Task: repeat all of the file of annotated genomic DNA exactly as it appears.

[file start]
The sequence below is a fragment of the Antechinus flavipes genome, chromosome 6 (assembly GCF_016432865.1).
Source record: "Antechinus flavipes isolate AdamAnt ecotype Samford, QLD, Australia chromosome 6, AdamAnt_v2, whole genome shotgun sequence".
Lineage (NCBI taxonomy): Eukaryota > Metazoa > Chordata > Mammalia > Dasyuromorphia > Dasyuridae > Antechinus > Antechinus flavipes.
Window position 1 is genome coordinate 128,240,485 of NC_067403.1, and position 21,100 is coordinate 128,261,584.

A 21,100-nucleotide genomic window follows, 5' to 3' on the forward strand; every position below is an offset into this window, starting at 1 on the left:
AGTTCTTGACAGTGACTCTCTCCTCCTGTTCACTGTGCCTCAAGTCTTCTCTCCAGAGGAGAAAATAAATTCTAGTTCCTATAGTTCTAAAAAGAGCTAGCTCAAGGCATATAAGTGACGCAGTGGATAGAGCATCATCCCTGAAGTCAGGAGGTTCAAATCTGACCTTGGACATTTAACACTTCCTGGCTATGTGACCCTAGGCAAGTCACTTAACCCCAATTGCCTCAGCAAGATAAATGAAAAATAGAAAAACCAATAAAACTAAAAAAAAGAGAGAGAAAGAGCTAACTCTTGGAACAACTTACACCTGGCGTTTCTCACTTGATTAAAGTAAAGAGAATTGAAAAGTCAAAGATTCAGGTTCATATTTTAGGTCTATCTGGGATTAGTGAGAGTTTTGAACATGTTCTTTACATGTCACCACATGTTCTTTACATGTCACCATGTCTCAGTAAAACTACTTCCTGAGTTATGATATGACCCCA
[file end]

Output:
The sequence below is a fragment of the Antechinus flavipes genome, chromosome 6 (assembly GCF_016432865.1).
Source record: "Antechinus flavipes isolate AdamAnt ecotype Samford, QLD, Australia chromosome 6, AdamAnt_v2, whole genome shotgun sequence".
Lineage (NCBI taxonomy): Eukaryota > Metazoa > Chordata > Mammalia > Dasyuromorphia > Dasyuridae > Antechinus > Antechinus flavipes.
Window position 1 is genome coordinate 128,240,485 of NC_067403.1, and position 21,100 is coordinate 128,261,584.

A 21,100-nucleotide genomic window follows, 5' to 3' on the forward strand; every position below is an offset into this window, starting at 1 on the left:
AGTTCTTGACAGTGACTCTCTCCTCCTGTTCACTGTGCCTCAAGTCTTCTCTCCAGAGGAGAAAATAAATTCTAGTTCCTATAGTTCTAAAAAGAGCTAGCTCAAGGCATATAAGTGACGCAGTGGATAGAGCATCATCCCTGAAGTCAGGAGGTTCAAATCTGACCTTGGACATTTAACACTTCCTGGCTATGTGACCCTAGGCAAGTCACTTAACCCCAATTGCCTCAGCAAGATAAATGAAAAATAGAAAAACCAATAAAACTAAAAAAAAGAGAGAGAAAGAGCTAACTCTTGGAACAACTTACACCTGGCGTTTCTCACTTGATTAAAGTAAAGAGAATTGAAAAGTCAAAGATTCAGGTTCATATTTTAGGTCTATCTGGGATTAGTGAGAGTTTTGAACATGTTCTTTACATGTCACCACATGTTCTTTACATGTCACCATGTCTCAGTAAAACTACTTCCTGAGTTATGATATGACCCCA